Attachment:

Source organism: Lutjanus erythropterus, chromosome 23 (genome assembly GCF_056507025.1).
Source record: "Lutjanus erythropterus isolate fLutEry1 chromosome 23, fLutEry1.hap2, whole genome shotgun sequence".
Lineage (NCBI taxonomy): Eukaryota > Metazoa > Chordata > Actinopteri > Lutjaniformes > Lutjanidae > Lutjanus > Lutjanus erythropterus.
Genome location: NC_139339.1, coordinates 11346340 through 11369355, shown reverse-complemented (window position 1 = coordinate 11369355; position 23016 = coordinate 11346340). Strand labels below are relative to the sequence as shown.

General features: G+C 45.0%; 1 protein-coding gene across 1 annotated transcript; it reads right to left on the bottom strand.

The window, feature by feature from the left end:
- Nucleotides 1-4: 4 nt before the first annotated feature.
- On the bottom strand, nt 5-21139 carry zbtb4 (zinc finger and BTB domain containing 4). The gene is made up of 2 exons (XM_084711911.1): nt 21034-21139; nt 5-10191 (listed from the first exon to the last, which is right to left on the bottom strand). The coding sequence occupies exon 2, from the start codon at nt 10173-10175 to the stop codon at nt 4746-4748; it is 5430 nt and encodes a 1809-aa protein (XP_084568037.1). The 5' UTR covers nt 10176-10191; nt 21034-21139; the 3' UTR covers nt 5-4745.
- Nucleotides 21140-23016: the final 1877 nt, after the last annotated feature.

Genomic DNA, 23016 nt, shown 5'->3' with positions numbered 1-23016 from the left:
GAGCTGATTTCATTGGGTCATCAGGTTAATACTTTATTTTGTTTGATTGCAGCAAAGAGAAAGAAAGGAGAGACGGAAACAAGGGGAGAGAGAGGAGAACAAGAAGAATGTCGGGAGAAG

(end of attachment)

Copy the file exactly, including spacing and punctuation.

Source organism: Lutjanus erythropterus, chromosome 23 (genome assembly GCF_056507025.1).
Source record: "Lutjanus erythropterus isolate fLutEry1 chromosome 23, fLutEry1.hap2, whole genome shotgun sequence".
Lineage (NCBI taxonomy): Eukaryota > Metazoa > Chordata > Actinopteri > Lutjaniformes > Lutjanidae > Lutjanus > Lutjanus erythropterus.
Genome location: NC_139339.1, coordinates 11346340 through 11369355, shown reverse-complemented (window position 1 = coordinate 11369355; position 23016 = coordinate 11346340). Strand labels below are relative to the sequence as shown.

General features: G+C 45.0%; 1 protein-coding gene across 1 annotated transcript; it reads right to left on the bottom strand.

The window, feature by feature from the left end:
- Nucleotides 1-4: 4 nt before the first annotated feature.
- On the bottom strand, nt 5-21139 carry zbtb4 (zinc finger and BTB domain containing 4). The gene is made up of 2 exons (XM_084711911.1): nt 21034-21139; nt 5-10191 (listed from the first exon to the last, which is right to left on the bottom strand). The coding sequence occupies exon 2, from the start codon at nt 10173-10175 to the stop codon at nt 4746-4748; it is 5430 nt and encodes a 1809-aa protein (XP_084568037.1). The 5' UTR covers nt 10176-10191; nt 21034-21139; the 3' UTR covers nt 5-4745.
- Nucleotides 21140-23016: the final 1877 nt, after the last annotated feature.

Genomic DNA, 23016 nt, shown 5'->3' with positions numbered 1-23016 from the left:
GAGCTGATTTCATTGGGTCATCAGGTTAATACTTTATTTTGTTTGATTGCAGCAAAGAGAAAGAAAGGAGAGACGGAAACAAGGGGAGAGAGAGGAGAACAAGAAGAATGTCGGGAGAAG